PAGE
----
There’s a specific moment in my life that I remember very clearly: a moment from 2014, when I picked up the latest Hawkeye single issue (#19) where Matt Fraction and David Aja brought Clint Barton’s hearing loss back into the character’s life after a long absence. As a longtime fan of the usually underappreciated Avenger, I had found both a comfort and a favorite story in Fraction and Aja’s critically acclaimed run ever since I discovered the comic in 2012, which usually meant spending every Wednesday waiting anxiously for each new issue.
There were numerous reasons that this comic had become important to me, and a lot of it was due to the way that it depicted Clint Barton: a little messy, a little imperfect, and a lot vulnerable. In this version of Clint — a character I already loved from the films and previous stories — I saw a lot of my own mental health struggles that I usually pushed to the side. Things like anxiety and depression, the way I constantly struggled when it came to my feelings of self-worth, and regretting past mistakes were all parts of Clint that I felt connected to. But reading this specific issue, I was hit with a different kind of connection. One that I don’t talk about often, if at all, but one that has been a part of my life for longer than I can remember.
During my childhood, I suffered multiple ear infections that went undiagnosed until well into my teens. The result was the eventual formation of a benign tumor that destroyed a few of my core hearing bones beyond repair. By the time the issue was properly diagnosed, I had been unknowingly living as someone who was hard of hearing for probably longer than I realized.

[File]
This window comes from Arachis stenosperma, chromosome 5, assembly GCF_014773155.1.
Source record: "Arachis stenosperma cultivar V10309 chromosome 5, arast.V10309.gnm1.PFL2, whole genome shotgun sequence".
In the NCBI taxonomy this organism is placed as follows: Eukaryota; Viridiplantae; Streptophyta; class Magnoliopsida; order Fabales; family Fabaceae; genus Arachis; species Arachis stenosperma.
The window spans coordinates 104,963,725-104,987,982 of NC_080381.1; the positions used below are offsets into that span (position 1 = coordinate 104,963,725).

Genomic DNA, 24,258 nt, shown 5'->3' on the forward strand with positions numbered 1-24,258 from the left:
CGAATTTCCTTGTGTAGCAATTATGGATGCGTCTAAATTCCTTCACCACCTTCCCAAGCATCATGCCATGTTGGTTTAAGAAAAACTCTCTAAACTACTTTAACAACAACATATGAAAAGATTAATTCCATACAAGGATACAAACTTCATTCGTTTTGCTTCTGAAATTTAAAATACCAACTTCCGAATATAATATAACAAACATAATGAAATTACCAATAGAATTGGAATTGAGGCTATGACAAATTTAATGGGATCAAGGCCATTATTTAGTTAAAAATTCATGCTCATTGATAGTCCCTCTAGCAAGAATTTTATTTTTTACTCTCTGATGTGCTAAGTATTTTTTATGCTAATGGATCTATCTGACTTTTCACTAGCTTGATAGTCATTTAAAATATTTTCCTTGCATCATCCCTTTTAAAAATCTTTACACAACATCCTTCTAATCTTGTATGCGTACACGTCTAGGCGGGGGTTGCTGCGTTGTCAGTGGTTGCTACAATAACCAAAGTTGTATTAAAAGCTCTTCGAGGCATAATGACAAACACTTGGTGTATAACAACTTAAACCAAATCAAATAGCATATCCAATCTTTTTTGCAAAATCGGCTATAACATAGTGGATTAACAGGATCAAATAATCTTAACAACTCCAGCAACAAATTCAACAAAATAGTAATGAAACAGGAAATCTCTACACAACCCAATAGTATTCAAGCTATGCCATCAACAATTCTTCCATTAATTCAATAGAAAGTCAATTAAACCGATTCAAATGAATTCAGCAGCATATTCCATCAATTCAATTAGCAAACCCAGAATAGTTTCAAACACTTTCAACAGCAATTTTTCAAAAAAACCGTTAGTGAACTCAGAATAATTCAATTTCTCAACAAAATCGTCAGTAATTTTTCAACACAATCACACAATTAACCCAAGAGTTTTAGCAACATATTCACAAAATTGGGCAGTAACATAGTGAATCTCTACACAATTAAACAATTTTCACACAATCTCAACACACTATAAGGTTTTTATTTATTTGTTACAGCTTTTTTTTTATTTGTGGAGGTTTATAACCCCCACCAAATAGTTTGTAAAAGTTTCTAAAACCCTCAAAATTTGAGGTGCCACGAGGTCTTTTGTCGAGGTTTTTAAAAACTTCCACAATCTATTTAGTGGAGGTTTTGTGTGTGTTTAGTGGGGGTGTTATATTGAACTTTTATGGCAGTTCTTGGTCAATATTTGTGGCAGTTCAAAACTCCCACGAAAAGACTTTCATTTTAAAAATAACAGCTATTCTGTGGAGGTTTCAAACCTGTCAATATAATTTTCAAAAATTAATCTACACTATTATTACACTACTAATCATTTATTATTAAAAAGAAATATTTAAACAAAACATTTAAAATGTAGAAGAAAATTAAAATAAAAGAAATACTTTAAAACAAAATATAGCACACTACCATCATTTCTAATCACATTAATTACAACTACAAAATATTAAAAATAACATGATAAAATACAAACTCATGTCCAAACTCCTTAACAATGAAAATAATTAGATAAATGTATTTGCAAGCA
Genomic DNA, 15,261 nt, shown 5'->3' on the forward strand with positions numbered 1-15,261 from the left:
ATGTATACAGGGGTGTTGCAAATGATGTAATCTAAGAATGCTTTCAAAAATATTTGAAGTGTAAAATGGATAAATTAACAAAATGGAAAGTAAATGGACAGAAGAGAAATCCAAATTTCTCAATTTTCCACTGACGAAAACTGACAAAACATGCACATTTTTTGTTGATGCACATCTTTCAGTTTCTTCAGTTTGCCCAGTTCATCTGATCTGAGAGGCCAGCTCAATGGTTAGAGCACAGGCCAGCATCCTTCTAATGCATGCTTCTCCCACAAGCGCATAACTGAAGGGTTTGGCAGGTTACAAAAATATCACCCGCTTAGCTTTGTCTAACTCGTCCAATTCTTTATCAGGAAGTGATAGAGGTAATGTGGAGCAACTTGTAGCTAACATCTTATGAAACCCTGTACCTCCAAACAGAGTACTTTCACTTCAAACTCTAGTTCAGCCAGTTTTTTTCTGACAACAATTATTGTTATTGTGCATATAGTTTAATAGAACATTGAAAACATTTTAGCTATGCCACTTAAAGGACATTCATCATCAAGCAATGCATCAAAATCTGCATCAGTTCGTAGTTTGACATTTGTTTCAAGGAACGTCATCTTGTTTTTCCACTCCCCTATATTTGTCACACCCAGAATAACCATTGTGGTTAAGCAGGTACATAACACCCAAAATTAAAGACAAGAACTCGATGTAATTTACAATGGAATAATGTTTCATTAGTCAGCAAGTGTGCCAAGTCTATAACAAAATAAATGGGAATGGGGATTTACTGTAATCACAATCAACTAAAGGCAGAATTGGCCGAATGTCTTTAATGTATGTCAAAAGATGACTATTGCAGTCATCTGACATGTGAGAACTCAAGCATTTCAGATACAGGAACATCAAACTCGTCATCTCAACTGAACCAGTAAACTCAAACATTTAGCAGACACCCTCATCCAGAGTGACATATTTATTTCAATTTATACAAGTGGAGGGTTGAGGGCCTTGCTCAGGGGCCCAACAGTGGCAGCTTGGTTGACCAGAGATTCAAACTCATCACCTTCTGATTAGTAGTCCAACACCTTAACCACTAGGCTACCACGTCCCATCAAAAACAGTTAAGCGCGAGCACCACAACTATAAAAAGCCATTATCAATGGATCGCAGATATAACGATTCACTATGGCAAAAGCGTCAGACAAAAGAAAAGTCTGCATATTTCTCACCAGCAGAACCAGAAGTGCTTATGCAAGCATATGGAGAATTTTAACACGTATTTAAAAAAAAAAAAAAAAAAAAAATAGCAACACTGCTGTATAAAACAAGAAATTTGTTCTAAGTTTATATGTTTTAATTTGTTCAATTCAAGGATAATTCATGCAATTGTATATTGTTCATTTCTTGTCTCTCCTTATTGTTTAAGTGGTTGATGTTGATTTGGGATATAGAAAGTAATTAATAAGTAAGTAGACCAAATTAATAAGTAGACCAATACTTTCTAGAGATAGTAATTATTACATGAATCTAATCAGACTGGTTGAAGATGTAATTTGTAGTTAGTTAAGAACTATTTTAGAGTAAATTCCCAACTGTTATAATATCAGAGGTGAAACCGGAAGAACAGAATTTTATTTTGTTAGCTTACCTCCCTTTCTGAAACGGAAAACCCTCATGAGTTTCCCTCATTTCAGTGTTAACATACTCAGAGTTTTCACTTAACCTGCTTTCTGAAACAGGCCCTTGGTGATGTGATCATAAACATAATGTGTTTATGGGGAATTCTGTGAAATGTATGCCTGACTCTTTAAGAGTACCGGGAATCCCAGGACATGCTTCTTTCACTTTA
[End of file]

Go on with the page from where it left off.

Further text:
When I was a teenager, I finally had the opportunity to undergo two different surgeries to attempt to correct the damage. But due to the specific nature of the operation, it wasn’t a clear and easy fix. I still technically identify as hard as hearing all these years later and although I’ve gotten used to it, there’s a part of me that’s continually ware I’m operating at less than 100% percent and probably will be forever.
Even though I don’t struggle with complete deafness, that particular comic issue where Clint becomes deafened and as a result, struggles with what that means for him as a superhero and as a human, was the first time I’d felt truly seen in relation to my own personal experiences and emotions.
The second time? The most recent episode of Hawkeye.
While the character has a history of hearing issues in the comics, it wasn’t until the Disney+ series that the disability was specifically folded into Clint’s onscreen persona. Thanks to smart writing and storytelling, Clint’s hearing issues have been introduced in the most organic of ways (unlike the comic, where he loses his hearing due to battles or run-ins, the explanation here is that the general wear-and-tear of superhero life has taken a toll on even the most skilled Avenger.) In the first two episodes, we see that being hard of hearing doesn’t affect Clint’s lifestyle too much in he has an aid he uses, he can still communicate, and for the most part, he can control his disability. Sure, it might not make him feel great to use hearing aids all the time, but we get the sense that he’s learned to live with his disability and accept it.